Purveyor of Bollocks to the Crowned Heads of Europe
Tuesday, 19 March 2013
As I write this, the air is filled with the sporadic sounds of a chain-saw and chipper which are being used to fell the big, spindly willow which is up against the back of Pulteney Bridge in the photo. Half an hour ago, it was twice the size on the left side.
I suppose - and hope - that they might just be pollarding it. Willows can be pollarded to within an inch of their lives, then grow even lusher than ever as the weather warms up. Either way, that nest you can see in a fork next to the remaining trunk will not be occupied again this spring. It will be on the ground and through the chipper in a matter of minutes.
For a great many years now, that tree has been host to a blackbird which sweetens the night air - both winter and summer - by holding a lengthy and complicated conversation with a rival on the other side of the river. I suppose it may use a chimney-pot instead, but I wouldn't blame it for moving out of the area all together.
Over a period of only one or two days in the summer, this willow produced a stupendous quantity of white, fluffy seeds which would blow about all the adjacent streets and collect in great drifts in alcoves and doorways.
One of the highlights of summer in this part of the city was that short period when the tree decided that conditions were about right before releasing vast clouds of airborne seeds onto the breeze which would drift for miles like summer snow. I think I showed you a picture of it happening outside our windows last year.
The dismantling of this tree - though maybe completely justified - has only added to the general air of melancholy in this house right now.
I went to the pub last night, and was pretty much ignored by my favourite bar-staff, because of the stupid involvement between two rival alpha-males, as already mentioned. Now Green-Eyes has been implicated by association, and feels she cannot be seen to talk to me in front of the others, so I was ignored by her as well. My words have fucked-up that part of her life as well, but I never saw that coming, idiot that I am.
When I got home, her mother was here, and we chatted away until the phone rang, whereupon her mother asked her to answer it. This in itself was unusual.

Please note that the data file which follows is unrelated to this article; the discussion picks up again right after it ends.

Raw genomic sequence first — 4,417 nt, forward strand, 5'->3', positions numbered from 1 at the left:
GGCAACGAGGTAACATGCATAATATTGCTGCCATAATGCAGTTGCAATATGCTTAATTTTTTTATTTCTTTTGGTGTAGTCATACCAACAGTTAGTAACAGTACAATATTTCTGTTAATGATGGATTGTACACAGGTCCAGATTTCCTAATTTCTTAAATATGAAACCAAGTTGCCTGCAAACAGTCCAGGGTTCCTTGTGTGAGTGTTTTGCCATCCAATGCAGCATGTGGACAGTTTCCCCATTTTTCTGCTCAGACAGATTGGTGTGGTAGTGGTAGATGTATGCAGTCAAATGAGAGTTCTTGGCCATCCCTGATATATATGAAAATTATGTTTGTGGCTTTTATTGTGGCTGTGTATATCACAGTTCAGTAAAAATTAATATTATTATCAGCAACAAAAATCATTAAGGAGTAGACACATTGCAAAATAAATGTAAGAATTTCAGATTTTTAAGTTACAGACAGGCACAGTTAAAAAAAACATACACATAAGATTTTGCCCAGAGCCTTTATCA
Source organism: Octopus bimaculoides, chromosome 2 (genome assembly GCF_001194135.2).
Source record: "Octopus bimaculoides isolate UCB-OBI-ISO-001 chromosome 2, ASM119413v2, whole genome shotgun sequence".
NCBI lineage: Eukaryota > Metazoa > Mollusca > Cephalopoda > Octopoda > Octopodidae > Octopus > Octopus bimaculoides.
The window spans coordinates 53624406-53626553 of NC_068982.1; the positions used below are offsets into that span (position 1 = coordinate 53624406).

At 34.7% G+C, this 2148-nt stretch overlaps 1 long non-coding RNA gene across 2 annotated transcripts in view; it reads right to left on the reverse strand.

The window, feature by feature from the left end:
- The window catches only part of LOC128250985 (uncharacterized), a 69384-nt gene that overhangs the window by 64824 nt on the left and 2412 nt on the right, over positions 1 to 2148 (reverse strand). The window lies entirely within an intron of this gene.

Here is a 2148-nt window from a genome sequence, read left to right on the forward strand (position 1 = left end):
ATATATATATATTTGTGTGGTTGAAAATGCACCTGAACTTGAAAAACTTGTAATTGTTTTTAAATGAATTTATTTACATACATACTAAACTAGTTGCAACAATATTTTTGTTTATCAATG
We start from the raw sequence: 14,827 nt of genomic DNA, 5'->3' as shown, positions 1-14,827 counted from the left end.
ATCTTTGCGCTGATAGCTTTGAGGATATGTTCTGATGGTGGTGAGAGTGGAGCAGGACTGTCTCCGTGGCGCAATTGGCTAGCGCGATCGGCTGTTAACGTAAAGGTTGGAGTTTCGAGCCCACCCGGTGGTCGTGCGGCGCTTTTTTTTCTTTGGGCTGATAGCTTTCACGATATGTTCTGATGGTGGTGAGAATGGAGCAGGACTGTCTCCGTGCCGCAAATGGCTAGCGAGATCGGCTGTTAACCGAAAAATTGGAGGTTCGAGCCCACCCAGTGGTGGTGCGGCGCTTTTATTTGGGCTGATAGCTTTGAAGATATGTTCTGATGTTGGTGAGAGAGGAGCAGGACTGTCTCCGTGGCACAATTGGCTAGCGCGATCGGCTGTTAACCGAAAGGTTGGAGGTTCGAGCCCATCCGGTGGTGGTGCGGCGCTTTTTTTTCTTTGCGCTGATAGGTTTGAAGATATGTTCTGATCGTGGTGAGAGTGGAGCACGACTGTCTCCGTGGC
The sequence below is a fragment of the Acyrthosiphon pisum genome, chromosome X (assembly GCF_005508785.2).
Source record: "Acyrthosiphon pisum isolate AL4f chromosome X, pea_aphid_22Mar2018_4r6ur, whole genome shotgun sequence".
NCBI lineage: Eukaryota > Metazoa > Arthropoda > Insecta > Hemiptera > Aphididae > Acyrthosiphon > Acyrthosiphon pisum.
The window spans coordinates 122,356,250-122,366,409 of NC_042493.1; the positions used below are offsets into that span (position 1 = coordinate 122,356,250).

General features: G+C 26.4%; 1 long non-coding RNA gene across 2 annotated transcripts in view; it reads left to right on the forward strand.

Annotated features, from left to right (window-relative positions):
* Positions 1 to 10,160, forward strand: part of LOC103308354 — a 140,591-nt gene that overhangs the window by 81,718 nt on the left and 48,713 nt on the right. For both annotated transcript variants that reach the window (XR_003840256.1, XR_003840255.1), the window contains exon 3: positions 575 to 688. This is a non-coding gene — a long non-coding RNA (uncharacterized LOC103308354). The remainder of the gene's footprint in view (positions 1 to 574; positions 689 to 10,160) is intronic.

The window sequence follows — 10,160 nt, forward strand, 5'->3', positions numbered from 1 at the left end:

On the other end was her older cousin, who she had not spoken to for quite a while. He was calling to tell us that his mother - H.I.'s brother-in-law - had died the night before. He leaves his son and H.I.'s sister, who has early Altzeimer's disease. When she awoke in the morning, she understood what had happened, but as the day wore on and she became more tired, she began asking after her husband, who she had not seen for a few hours. We wonder how her son will cope in the coming months, without outside help.
When finally alone in the still compact but not now so adorable compact flat, H.I. told me that I was making our grand daughter's life hell by association, and I asked her what - short of never going into the pub again - I could do about it. It was a serious question.
She said I should talk to her about it, but I asked how I could, if she deliberately used a different entrance to the bar in order to avoid being seen with me? I will be bloody relieved when the spring begins in earnest - this has to be one of the worst winters ever, on many different levels.
On a positive note, the efforts of one-alpha male have saved the job of the other - the community share-offer has hit the £500,000 target, and now it remains to be seen if the bank will keep it's side of the bargain by lending the money to the small business that has been allotted for just that purpose.